Why Is Adoption So Expensive? A Cost Breakdown

Why is adoption so expensive? Whether you look at foreign or domestic adoption, the cost adds up quickly. There are also legal fees to consider.

Kathryn Underwood - Author

Mar. 3 2023, Published 11:47 a.m. ET

A couple with their adopted daughter
Source: Getty Images

For many people, the dream of raising a child is their greatest hope. Unfortunately, not everyone can or wants to conceive biologically, and hiring a surrogate or paying for IVF is very expensive. Adoption is a wonderful alternative, but it isn't exactly a cheap. So why is adoption so expensive? Let's break down the costs.

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Many factors influence the total cost of adopting a child: whether you choose foreign or domestic adoption, go through a private agency, or start in the foster system impacts costs. Plus, with most adoptions there are legal fees and other significant expenses you need to cover.

A woman and her adopted daughter
Source: Getty Images
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How much does the average adoption cost?

This is a very large range because the different types of adoption come with different expenses. Child Welfare Information Gateway estimates the cost to be between $5,000 and $40,000 if working with a private agency to adopt a child. Adopting from foster care is generally less expensive or free, though you may still have legal fees.

What are the different adoption expenses to expect?

Here's what you'll likely need to pay for if you decide to adopt. It's a legally complex process requiring attorneys, social workers, physicians, government administrators, and others to ensure it's done properly. Costs the adoptive parents must cover vary, but often include the following.

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  • Medical expenses for the birth mother
  • Legal fees for an adoption attorney who handles termination of parental rights and other legalities
  • Travel and lodging, as you may need to travel when the child is born
  • A home study to determine the parents' fitness to raise a child
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Source: Unsplash/Suhyeon Choi

Travel expenses for driving or flying to meet an adoptive child can add to the total cost of adoption.

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What are the different types of adoption and their costs?

Nearly all adoptions will cost adoptive parents something, but it's important to research your options based on cost as well as different benefits of each. Your adoption types are usually domestic, international, or from foster care. Private adoptions may be handled through an agency or you can pursue an independent adoption.

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Both domestic and international adoptions can cost adoptive families many tens of thousands of dollars. According to the most recent study done by Adoptive Families in 2017, the average cost of adoptions was as follows:

  • U.S. newborn through an agency: $43,239
  • U.S. newborn via adoption attorney: $37,829
  • U.S. foster adoption: $2,938
  • Adoption from China: $36,441
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Source: Unsplash/Camylla Battani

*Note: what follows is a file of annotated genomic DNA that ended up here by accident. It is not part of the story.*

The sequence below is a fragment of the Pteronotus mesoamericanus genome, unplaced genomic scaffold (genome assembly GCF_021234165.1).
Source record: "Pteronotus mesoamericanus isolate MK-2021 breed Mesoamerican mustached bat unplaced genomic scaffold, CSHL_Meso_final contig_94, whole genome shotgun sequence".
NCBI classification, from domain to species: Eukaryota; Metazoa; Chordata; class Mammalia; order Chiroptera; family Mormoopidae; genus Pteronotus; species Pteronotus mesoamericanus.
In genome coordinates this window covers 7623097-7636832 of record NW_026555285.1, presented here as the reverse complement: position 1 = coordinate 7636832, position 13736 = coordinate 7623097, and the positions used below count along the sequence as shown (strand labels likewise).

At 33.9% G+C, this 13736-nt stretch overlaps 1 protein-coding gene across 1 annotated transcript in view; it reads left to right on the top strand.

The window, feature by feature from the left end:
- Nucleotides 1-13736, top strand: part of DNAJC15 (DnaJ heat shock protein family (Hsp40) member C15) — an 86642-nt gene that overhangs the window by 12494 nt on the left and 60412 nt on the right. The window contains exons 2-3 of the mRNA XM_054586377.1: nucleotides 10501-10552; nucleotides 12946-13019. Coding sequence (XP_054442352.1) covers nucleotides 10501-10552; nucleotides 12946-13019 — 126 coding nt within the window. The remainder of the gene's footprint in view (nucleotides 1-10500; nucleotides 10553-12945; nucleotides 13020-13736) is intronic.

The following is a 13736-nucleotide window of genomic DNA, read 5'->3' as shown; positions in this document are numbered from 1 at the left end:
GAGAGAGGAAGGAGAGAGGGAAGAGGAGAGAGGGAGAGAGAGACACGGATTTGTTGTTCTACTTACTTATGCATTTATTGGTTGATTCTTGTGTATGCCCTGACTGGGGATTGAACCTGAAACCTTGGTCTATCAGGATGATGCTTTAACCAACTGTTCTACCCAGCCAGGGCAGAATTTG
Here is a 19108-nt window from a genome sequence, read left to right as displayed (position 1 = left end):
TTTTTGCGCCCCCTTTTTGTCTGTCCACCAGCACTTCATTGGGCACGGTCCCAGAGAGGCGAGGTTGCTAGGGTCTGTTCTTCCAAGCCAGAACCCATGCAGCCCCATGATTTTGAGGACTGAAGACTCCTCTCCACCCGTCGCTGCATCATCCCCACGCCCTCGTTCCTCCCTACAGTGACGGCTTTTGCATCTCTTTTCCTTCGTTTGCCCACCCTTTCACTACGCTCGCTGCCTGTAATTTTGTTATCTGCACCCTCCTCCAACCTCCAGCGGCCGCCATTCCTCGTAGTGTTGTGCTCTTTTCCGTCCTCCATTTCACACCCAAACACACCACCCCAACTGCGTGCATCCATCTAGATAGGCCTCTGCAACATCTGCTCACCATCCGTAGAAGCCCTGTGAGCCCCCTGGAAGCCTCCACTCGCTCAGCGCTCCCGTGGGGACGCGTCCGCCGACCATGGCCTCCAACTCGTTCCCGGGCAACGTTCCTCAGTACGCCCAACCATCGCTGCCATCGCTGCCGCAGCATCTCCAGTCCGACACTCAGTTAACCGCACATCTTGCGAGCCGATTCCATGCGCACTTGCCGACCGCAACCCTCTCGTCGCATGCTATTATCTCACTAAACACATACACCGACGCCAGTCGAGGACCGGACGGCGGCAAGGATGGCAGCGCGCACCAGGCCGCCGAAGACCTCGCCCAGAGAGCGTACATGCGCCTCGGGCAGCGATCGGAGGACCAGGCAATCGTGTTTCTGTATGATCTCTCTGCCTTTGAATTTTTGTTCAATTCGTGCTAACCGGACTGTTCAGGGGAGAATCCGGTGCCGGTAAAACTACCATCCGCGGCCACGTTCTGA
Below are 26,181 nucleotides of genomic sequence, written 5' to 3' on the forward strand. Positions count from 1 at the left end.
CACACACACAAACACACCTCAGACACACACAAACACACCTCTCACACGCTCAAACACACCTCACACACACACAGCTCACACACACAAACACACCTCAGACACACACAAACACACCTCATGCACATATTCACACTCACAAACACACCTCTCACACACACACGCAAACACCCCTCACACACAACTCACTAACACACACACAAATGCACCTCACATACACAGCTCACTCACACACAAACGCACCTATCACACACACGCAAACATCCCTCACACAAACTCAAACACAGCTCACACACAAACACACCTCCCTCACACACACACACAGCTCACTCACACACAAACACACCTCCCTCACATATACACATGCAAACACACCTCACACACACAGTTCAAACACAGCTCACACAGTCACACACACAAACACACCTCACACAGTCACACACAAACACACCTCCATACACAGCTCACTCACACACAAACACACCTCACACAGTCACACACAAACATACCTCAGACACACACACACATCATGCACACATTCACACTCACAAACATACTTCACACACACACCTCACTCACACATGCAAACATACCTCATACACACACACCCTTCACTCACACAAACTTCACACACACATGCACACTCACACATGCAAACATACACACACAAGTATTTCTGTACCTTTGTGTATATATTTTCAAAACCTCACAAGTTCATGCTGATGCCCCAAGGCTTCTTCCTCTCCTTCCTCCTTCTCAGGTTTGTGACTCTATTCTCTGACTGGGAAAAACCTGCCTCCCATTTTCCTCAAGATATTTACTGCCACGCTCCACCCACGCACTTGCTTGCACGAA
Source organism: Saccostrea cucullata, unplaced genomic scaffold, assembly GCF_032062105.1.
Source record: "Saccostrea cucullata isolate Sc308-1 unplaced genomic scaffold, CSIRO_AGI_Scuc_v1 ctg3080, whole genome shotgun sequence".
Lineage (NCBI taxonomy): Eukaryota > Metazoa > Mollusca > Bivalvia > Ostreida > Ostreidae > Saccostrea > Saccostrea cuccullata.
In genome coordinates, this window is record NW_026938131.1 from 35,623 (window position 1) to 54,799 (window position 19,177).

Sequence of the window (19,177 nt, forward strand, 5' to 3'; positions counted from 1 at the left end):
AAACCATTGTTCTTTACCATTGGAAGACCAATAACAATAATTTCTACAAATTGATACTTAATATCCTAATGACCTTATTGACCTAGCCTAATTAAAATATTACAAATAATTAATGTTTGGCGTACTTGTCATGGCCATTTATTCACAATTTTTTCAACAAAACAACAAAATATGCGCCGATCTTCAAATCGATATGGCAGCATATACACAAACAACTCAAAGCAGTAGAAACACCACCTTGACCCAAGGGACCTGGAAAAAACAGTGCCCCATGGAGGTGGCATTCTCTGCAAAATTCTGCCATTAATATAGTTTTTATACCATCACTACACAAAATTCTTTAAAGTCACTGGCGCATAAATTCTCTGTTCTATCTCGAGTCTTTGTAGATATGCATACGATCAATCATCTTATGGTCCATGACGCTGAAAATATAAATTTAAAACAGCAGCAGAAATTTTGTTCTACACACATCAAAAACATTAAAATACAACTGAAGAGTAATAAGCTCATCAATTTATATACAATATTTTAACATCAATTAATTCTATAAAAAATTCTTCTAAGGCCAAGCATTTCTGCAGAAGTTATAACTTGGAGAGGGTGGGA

Medical and other living expenses for the birth mother may be part of the cost to an adoptive parent.

The $43,239 breakdown for adopting a U.S. newborn through an agency inclues:

  • Home study fee – $2,433
  • Document preparation and authentication – $595
  • Adoption agency application and program fees – $18,826
  • Adoption consultant fees – $2,637
  • Attorney fees – $4,435
  • Advertising/networking – $2,067
  • Birth family counseling – $1,345
  • Birth mother expenses – $3,411
  • Foster/interim care – $282
  • Travel expenses – $2,263
  • Post-placement expenses – $2,076
  • Other expenses – $2,869
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What kinds of financial assistance are available to adoptive families?

Naturally, since the cost of adoption is often prohibitive, there are assistance programs such as federal and state tax credits, bank loans, and other forms of help to fund adoptions. Your employer may also offer adoption benefits.

Tax benefits to adoptive families include a tax credit for "qualified adoption expenses paid to adopt an eligible child and an exclusion from income for employer-provided adoption assistance." It's a nonrefundable tax credit, and there are some limits to your income and at some income levels your credit will phase out. For tax year 2022, the amount was up to $14,890.

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Source: Alliance for Children Facebook
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Childwelfare.gov lists resources for grants and loans to adoptive parents. These are a variety of programs offering financial assistance to ease the burden on adoptive families. Many adoptive families also reduce their total costs through fundraising: local schools and churches may host fundraising events, for example.

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Another potential resource for adoption assistance is your employer. Types of adoption benefits you can ask about are whether your employer offers financial assistance, adoption information and referral services, and paid or unpaid leave for adoptive parents.

Although adoption can be expensive, if you're willing to adopt through the foster care system, you'll pay a fraction of the cost of private or independent adoptions. This provides another way for you to become a parent and give a needy child a home with paying a huge amount.

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